How Bhutan Changed My Life: Tamiki Nakashima

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Tamiki Nakashima, who is from Japan, speaks about how life is like for him while living in Bhutan.

Tamiki with his daughter enjoying themselves at Phobjikha. (Source: Tamiki Nakashima)

 

By Passang Lhamo | Daily Bhutan

I was surprised by the way he replied me in Dzongkha when we called him for an interview on our series "How Bhutan Changed My Life". I asked: "Is this Mr Tamiki?”

Surprisingly, he replied in Dzongkha: “Zhu dho la” (which means yes). For a few seconds, I was dumbfounded, thinking that I had gotten the wrong number.  I could not believe that a foreigner could speak Dzongkha so fluently. Later, when I met him in person, I was pleased to hear him speaking Dzongkha and wearing a gho (Bhutan's national dress). He said he always wore a gho because it’s comfortable.


Meeting Tamiki for the first time and glad to see him wearing a gho.  (Photo: Daily Bhutan)

Past life connection to Bhutan?

Mr Tamiki Nakashima is a Japanese man who takes pride in the Bhutanese culture. He is a social worker based in Thimphu and was sent by a Japanese International Social Welfare Organisation called Bussi-En to Bhutan. His first visit here was in 1996 as a tourist and he didn't speak any English that time. When he first landed in Bhutan, Mr Tamiki said he felt “very comfortable, very close to the land, the people, and the nature in Bhutan”, and he believes it is due to a connection in his past life. 

The 38-year-old has been living in Bhutan for the past nine years and is married to a Bhutanese woman, who is from Mongar, and they have a beautiful daughter too. He lived in Kobe till 23 years old and studied in a university in Kyoto between 1999 and 2003. He then moved to Canada to study English, forestry and natural resource science. He said he wanted to come back to Bhutan to work and live, that's why he went to study in Canada.


Tamiki with his family in Bhutan  (Photo: Tamiki Nakashima)

Speaks and understands Dzongkha and Sharchop

Mr Tamiki can speak Dzongkha fluently and he said he learned the national language from his Bhutanese friends, whom he said treat him like a Bhutanese although they know he is a Japanese. Mr Tamiki said his friends talk to him in Dzongkha or Sharchop most of the time.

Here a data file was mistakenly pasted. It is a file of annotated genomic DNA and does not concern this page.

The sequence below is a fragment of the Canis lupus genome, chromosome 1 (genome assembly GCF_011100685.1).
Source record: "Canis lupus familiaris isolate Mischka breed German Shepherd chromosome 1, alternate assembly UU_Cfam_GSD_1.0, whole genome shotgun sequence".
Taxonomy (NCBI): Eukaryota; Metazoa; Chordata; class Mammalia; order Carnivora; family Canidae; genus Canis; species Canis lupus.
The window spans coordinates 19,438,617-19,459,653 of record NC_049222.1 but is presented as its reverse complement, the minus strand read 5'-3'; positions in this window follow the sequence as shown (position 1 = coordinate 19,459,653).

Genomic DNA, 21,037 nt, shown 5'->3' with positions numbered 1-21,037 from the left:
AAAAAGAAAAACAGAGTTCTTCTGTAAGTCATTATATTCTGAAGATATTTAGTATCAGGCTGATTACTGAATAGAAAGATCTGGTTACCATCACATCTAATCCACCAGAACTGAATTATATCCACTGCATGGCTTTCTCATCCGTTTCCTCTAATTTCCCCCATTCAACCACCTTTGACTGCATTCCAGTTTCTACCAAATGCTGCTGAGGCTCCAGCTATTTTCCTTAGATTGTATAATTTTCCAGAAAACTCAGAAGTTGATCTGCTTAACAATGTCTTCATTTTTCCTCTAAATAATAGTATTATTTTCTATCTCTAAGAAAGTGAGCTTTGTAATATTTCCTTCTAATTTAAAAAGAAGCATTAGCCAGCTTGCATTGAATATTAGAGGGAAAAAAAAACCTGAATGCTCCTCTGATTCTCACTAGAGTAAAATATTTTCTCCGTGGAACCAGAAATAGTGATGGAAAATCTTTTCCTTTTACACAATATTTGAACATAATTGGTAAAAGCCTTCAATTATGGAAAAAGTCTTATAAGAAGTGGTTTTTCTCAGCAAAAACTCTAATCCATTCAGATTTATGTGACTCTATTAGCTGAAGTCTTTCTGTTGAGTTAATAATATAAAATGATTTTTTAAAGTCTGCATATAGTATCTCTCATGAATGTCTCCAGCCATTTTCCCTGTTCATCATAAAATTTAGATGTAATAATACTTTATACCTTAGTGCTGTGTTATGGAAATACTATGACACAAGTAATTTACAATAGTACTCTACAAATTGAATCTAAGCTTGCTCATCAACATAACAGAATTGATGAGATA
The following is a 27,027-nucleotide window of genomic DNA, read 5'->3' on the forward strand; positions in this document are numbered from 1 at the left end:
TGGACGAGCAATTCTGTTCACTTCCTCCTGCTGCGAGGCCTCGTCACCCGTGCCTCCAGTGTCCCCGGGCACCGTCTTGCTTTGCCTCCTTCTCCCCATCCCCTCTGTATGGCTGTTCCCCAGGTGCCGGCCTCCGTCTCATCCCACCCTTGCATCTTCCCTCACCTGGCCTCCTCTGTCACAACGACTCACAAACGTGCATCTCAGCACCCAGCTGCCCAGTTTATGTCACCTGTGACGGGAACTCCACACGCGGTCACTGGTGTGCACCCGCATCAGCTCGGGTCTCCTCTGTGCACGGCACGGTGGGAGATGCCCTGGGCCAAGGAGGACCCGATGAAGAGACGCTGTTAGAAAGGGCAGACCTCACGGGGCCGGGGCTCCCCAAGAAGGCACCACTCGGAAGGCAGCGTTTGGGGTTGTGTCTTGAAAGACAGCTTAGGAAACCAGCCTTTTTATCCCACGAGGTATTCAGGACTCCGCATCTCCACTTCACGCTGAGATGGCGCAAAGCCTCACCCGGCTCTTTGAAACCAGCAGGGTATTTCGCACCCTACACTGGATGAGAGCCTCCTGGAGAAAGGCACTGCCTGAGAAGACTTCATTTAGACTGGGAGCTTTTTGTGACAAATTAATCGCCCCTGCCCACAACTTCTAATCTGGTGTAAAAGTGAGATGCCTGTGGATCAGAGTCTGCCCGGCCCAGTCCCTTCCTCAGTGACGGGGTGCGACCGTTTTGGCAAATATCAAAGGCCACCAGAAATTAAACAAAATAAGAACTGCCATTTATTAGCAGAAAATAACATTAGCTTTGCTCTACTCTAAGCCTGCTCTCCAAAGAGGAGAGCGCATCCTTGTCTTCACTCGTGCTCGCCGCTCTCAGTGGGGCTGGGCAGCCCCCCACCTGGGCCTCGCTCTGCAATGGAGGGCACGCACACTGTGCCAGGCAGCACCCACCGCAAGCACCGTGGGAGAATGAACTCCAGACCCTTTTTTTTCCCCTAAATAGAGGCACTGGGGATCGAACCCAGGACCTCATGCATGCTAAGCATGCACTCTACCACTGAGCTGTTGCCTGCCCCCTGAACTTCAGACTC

As a social worker, he said he has a big mission to be accomplished and that is to achieve real social inclusion through practical actions. Mr Tamiki told us that he would like to dedicate himself to achieve this in Bhutan. 

"Bhutan has brought some changes in me in positive ways. Thus, I would like to repay Bhutan my gratitude. For that I am here to contribute as much as I can" said Mr Tamiki.

 

Finding it hard to fit into Japan’s society

When asked about his life in Japan, he said "the life there is very speedy and well organised”. "In a way, I appreciate how things are organised there. However, I feel I do not fit into the society due to its speed. I like things to go slowly in a relaxing pace,” said Mr Tamiki, who admitted that he misses the food back home and the way he takes a bath there, soaking his whole body in the bathtub every day. And of course he misses his family: his mom, dad and his elder sister.


Tamiki and his family at Tashi Taj welcoming the Japanese officials in Bhutan. (Photo: Tamiki Nakashima)

Learning about impermanence

"Bhutan mainly changed the way how I see things. Because in Japan, my view was somewhat narrow. The life there is quite busy and we may not have much time to relax fully. Mr Tamiki also said he learned to be “flexible and sensible”.

“However, out here we are much relaxed and in terms of religion, I can see things more in impermanent ways. If someone criticises me, I can still take it in a positive manner because it is impermanent and it is something to reflect on myself as a positive tool to improve myself,” said Mr Tamiki, who is following one of the Rinpoche.

Mr Tamiki claims that the Rinpoche's blessings have changed his way of thinking and the way he sees things. Another thing he learnt while living in Bhutan is how to respect tradition. This was obvious in the way he wears our national dress and being comfortable in it, and also how he managed to learn Dzongkha so quickly. Though he can speak Dzongkha fluently, he said he is still learning the language.


Mr Tamiki meditating at Bumthang Tharpaling (Photo: Tamiki Nakashima)

What happiness means to him

When asked if he is happy living in Bhutan, he replied: “Of course, I am happy here. If not I won't be here (laughs). For him, happiness is being with his family, friends and meeting with new people. Small things like seeing beautiful nature or people passing by also inspires him to be happy. He is passionate about football and used to enjoy playing the game.


With his football team members. (Photo: Tamiki Nakashima)

 

 



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